Which event is worse? Well, stealing the inspections list was actually corporate espionage for competitive advantage that involved corruption at both a regulator and an accounting firm. It’s hard to top that, and I can’t recall an event in my 40 years in the profession that was worse. But the CPE cheating event is of the same nature. Both are events where people sacrifice their integrity to project a false level of competence. It is a violation of both halves of accounting ethics—competence and integrity.
It is easier to sanction the inspections list theft, to fire those involved, and to characterize them as rogue employees, even if they were at the highest level. I can’t imagine how much time will be spent figuring out how to sanction the CPE cheaters within the firm, because they appear to be pervasive in number, a reflection of the culture. And, in the end, all those fired will get jobs elsewhere. What is the SEC’s solution? Three times as much of the CPE they ignored the first time, only it’s all ethics CPE. That ought to go well.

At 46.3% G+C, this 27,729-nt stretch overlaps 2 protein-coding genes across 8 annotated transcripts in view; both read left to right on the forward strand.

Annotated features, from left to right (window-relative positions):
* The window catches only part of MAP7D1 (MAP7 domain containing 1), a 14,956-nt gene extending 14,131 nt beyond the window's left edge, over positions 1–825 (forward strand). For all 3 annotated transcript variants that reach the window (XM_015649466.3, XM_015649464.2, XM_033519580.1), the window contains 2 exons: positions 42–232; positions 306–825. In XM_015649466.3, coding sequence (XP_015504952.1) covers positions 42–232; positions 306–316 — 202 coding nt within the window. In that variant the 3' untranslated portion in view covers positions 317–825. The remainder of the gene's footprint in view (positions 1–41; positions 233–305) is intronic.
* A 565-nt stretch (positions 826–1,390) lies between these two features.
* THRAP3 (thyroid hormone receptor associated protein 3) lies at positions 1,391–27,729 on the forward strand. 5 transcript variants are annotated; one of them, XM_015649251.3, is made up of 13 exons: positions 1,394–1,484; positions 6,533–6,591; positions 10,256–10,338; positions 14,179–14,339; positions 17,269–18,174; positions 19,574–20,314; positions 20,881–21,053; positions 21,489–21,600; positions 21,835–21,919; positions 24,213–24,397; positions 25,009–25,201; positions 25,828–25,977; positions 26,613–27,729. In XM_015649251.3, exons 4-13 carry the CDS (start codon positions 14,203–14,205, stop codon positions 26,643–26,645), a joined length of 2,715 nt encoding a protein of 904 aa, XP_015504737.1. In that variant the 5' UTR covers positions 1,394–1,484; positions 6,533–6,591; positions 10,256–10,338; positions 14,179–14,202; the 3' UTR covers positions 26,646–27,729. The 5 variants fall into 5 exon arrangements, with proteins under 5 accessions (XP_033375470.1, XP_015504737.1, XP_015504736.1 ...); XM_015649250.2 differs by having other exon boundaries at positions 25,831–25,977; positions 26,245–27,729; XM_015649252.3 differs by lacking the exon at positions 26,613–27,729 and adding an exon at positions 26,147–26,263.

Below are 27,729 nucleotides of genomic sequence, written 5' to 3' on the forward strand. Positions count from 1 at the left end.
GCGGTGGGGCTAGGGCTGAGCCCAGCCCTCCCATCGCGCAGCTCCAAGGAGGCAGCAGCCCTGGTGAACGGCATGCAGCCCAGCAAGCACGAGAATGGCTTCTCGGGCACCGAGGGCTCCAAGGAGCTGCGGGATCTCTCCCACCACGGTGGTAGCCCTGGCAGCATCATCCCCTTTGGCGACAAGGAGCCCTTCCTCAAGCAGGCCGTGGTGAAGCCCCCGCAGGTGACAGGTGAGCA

Lawrence Murphy Smith, D.B.A., CPA
Professor of Accounting, College of Business, RELLIS Campus
Texas A&M University, Corpus Christi
Any ethical scandal is damaging to the reputation of the accounting profession. I think all should be taken equally seriously.
How should recent accounting scandals be evaluated? A good answer to that question requires a historical context. In world history, there has never been a country like the United States of America. Relative to other countries, America has more freedom, more wealth (more evenly distributed), and more opportunity. The accounting profession has compiled a lengthy record of vital contributions to the efficient functioning of business operations, the capital market system, and the economy in general. To carry out its role, the profession must consistently maintain its most priceless asset—its reputation.